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September 2002

Erythematous Rash on the Chest

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Copyright 2002 American Medical Association. All Rights Reserved. Applicable FARS/DFARS Restrictions Apply to Government Use.2002

Arch Dermatol. 2002;138(9):1245-1250. doi:10.1001/archderm.138.9.1245

The hematoxylin-eosin–stained biopsy specimen revealed a normal epidermis and a deep perivascular and periadnexal infiltrate of lymphocytes. Alcian blue staining showed the separation of the collagen fibers by mucin.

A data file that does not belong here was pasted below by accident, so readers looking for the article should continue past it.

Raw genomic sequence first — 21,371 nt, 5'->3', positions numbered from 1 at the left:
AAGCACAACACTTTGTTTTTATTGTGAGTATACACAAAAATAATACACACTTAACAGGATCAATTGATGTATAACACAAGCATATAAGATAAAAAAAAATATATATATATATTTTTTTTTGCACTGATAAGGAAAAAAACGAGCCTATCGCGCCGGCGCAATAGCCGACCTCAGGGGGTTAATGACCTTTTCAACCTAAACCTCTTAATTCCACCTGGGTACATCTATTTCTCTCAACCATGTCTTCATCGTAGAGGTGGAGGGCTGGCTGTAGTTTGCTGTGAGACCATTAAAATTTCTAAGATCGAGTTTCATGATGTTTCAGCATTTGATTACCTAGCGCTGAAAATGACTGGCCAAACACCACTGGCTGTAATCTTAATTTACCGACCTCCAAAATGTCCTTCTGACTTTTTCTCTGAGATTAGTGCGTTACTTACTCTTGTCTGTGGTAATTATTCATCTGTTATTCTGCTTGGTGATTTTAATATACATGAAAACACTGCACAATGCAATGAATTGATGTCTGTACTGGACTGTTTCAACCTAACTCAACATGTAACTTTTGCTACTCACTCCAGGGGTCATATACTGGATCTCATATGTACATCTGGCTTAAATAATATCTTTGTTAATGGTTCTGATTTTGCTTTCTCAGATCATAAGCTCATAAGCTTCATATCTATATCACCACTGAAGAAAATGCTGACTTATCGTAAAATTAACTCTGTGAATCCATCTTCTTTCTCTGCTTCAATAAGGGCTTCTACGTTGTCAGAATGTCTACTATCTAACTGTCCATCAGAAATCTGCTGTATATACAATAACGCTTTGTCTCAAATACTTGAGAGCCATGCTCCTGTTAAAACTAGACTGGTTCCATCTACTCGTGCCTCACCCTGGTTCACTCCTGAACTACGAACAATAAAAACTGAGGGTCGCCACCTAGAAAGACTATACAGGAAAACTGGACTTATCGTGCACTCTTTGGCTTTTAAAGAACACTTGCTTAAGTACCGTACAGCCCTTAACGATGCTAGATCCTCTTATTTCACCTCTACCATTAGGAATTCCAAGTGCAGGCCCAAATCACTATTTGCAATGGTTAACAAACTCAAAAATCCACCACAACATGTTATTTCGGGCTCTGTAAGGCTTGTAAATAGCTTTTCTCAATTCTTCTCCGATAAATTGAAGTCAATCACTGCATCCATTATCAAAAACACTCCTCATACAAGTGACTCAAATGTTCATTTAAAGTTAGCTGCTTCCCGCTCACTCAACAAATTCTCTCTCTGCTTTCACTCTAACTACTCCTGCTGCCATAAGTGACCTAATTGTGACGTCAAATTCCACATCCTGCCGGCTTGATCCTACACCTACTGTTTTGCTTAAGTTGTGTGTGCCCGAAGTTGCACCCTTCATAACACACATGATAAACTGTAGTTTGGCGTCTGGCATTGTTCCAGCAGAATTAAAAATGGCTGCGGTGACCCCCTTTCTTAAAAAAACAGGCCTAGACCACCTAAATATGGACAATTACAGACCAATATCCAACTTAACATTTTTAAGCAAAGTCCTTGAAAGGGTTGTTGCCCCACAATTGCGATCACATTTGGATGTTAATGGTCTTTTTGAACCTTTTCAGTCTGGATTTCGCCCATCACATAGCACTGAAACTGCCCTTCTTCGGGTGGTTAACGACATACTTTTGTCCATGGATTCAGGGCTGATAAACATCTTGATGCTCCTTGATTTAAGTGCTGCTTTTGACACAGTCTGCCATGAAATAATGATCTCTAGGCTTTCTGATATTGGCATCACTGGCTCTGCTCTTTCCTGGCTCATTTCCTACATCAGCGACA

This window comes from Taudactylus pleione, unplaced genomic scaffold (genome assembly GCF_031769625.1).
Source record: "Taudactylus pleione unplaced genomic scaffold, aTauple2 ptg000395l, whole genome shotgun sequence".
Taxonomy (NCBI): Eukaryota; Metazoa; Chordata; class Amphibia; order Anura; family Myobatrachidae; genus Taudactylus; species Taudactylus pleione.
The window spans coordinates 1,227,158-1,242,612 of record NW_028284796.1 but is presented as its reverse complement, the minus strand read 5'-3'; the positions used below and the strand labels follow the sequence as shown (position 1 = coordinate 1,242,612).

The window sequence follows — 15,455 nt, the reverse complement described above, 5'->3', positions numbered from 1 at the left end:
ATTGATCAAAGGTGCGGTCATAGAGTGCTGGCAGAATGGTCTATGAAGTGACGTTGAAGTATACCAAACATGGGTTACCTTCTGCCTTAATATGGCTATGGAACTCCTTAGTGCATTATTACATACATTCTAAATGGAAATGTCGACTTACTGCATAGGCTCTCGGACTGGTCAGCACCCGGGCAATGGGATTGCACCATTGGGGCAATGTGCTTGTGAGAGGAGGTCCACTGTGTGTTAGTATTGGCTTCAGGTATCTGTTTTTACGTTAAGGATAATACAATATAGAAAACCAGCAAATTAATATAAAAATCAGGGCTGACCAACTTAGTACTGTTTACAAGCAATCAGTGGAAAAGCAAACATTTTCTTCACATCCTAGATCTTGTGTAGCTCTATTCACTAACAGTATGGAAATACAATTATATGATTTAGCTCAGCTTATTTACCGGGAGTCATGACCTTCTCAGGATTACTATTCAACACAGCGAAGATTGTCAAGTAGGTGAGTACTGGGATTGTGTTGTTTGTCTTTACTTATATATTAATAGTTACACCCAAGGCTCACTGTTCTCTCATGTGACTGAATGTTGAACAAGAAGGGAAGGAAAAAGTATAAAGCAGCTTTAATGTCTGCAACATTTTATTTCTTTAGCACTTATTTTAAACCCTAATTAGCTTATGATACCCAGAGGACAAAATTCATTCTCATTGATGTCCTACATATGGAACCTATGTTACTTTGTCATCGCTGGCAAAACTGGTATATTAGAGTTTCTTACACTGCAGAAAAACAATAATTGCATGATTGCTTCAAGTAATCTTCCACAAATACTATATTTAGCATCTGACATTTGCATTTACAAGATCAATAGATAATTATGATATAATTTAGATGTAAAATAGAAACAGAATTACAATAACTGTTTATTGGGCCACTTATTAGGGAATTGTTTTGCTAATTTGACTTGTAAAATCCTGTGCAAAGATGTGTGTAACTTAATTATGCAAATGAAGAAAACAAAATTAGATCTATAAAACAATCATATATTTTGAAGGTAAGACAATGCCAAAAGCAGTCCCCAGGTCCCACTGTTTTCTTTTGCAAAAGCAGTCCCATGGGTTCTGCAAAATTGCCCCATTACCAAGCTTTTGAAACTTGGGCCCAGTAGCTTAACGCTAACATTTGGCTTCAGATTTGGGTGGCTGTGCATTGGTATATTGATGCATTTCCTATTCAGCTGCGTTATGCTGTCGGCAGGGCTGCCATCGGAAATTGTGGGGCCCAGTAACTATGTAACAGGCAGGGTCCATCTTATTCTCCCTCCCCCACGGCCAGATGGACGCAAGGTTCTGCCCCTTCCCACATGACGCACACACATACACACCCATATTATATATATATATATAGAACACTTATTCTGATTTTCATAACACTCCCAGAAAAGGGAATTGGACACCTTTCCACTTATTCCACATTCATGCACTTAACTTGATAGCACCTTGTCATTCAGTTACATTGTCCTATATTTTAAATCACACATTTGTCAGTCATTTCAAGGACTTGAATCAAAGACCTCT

In 1960, Perry et al1 reported a unique type of mucinosis with a predilection for the thorax and gave it the name plaque-like mucinosis. In the early 1970s, Steigleder et al2 reported 4 cases with a sheetlike or netlike erythema that affected the upper part of the chest or back. They found no evidence of lupus erythematosus, metabolic disease, or hematologic disease. All 4 patients responded to treatment with antimalarial agents. Steigleder and colleagues called this condition REM syndrome. It is now believed that REM syndrome and plaque-like cutaneous mucinosis are both part of the same disease spectrum.3